On September 4 they were 265 miles from Winter Quarters. Because of their loss of cattle to the Indians it became necessary to yoke up a number of milk cows to complete the teams for the loaded wagons. Travel became more difficult as the roads were becoming worse.
On the night of September 17 there was a severe frost.
On Sunday, September 28 they met a company of about 100 apostates who were returning to the States. They related that upon their arrival in the Valley they became dissatisfied and were now returning. They tried to discourage the Saints but the company voted to follow Captain Willie. Mary Hurren said, “He was greatly beloved as a leader and everyone wanted to follow him.”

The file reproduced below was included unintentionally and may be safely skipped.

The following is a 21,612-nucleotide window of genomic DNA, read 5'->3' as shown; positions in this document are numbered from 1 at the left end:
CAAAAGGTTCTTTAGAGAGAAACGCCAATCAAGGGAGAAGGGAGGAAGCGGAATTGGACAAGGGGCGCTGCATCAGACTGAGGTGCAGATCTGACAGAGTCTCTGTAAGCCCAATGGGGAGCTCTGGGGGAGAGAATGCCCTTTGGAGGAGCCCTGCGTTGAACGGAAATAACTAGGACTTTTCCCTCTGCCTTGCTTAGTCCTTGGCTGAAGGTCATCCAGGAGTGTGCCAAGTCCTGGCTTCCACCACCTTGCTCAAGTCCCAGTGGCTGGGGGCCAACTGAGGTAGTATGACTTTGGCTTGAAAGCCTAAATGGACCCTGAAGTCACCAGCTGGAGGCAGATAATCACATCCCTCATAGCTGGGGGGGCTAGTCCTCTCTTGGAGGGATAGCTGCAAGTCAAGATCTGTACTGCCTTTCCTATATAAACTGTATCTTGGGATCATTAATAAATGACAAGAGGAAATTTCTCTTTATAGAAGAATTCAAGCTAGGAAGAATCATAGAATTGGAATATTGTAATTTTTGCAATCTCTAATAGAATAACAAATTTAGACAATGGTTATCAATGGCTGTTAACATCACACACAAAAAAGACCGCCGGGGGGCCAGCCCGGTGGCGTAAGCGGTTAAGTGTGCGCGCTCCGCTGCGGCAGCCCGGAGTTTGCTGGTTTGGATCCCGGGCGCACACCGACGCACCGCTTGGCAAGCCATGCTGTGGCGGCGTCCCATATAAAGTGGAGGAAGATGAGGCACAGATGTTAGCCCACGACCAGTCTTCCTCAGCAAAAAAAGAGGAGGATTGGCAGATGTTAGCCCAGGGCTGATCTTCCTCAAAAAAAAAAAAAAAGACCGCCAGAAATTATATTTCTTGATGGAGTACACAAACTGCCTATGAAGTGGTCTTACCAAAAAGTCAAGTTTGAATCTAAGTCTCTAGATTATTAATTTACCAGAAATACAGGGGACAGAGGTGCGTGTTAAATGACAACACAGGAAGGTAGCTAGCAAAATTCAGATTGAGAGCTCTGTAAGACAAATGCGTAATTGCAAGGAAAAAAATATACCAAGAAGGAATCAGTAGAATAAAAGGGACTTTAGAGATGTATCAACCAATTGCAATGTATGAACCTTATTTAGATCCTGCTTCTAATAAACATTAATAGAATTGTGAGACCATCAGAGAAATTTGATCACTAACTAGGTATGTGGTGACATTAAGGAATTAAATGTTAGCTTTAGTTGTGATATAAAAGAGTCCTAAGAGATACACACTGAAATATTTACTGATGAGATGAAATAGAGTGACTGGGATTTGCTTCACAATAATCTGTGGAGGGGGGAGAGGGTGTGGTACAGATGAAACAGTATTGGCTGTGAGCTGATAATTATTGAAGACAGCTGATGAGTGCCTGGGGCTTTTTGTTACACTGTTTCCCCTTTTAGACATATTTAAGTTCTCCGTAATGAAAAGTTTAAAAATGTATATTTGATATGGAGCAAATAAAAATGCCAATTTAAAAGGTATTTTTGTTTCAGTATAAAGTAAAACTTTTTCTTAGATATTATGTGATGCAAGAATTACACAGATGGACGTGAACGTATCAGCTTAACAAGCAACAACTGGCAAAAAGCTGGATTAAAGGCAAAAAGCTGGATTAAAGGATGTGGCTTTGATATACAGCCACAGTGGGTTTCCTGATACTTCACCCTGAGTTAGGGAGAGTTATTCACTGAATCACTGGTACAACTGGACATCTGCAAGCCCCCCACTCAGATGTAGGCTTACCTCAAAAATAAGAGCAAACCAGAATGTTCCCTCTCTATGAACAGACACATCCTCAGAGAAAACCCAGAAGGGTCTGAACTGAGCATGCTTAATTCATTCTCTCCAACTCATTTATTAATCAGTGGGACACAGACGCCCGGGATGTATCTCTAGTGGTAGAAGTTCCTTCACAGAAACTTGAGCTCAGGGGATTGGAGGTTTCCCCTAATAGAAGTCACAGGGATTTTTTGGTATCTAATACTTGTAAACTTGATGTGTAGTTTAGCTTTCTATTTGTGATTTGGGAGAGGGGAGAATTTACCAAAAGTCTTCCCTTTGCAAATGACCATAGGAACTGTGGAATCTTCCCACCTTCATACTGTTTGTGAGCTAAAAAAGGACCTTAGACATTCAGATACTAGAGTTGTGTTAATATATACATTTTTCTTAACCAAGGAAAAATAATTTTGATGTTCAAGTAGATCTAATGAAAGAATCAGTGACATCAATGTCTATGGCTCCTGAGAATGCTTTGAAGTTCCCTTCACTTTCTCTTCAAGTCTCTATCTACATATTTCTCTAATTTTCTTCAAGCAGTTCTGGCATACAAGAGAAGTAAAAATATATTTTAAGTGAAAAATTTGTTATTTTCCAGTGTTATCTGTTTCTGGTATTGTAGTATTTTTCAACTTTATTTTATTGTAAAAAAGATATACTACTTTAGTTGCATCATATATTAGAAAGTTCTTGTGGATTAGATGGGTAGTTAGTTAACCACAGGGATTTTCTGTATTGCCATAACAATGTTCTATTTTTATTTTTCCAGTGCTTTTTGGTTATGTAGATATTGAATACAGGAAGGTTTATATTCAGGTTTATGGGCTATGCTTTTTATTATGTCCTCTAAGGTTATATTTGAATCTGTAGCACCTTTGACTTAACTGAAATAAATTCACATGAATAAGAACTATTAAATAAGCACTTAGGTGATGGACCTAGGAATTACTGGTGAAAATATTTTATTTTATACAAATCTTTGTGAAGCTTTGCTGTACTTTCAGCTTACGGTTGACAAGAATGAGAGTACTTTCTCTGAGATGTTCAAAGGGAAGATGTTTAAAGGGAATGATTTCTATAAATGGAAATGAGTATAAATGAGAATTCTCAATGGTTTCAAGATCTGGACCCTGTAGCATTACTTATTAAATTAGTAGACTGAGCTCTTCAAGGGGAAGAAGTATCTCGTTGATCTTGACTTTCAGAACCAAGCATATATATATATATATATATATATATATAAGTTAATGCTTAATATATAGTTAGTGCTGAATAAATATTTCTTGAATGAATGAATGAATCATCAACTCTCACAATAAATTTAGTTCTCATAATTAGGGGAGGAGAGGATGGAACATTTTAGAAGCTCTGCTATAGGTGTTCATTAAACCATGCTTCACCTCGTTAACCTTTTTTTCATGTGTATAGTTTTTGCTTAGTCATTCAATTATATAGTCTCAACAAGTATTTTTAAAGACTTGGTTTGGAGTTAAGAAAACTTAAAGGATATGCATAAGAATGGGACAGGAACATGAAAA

Several stops were necessary to repair the carts and to lighten the loads. By common consent each person was allotted 17 pounds of clothing. Flour rations were fixed at ten and one-half ounces for men, nine for women, six for children and three for infants.
They arrived at Fort Laramie on September 30.
Their carts repaired they renewed their journey on October 1.
They arrived at the upper crossing of the Platte (Casper) on October 12.
The Robert Reeder Journal records the following: “Grandfather David Reeder was found dead in his tent on the morning of October 7; time was precious so he was buried in an unmarked grave and the company moved on.” (This was about half way from Ft. Laramie to Casper.)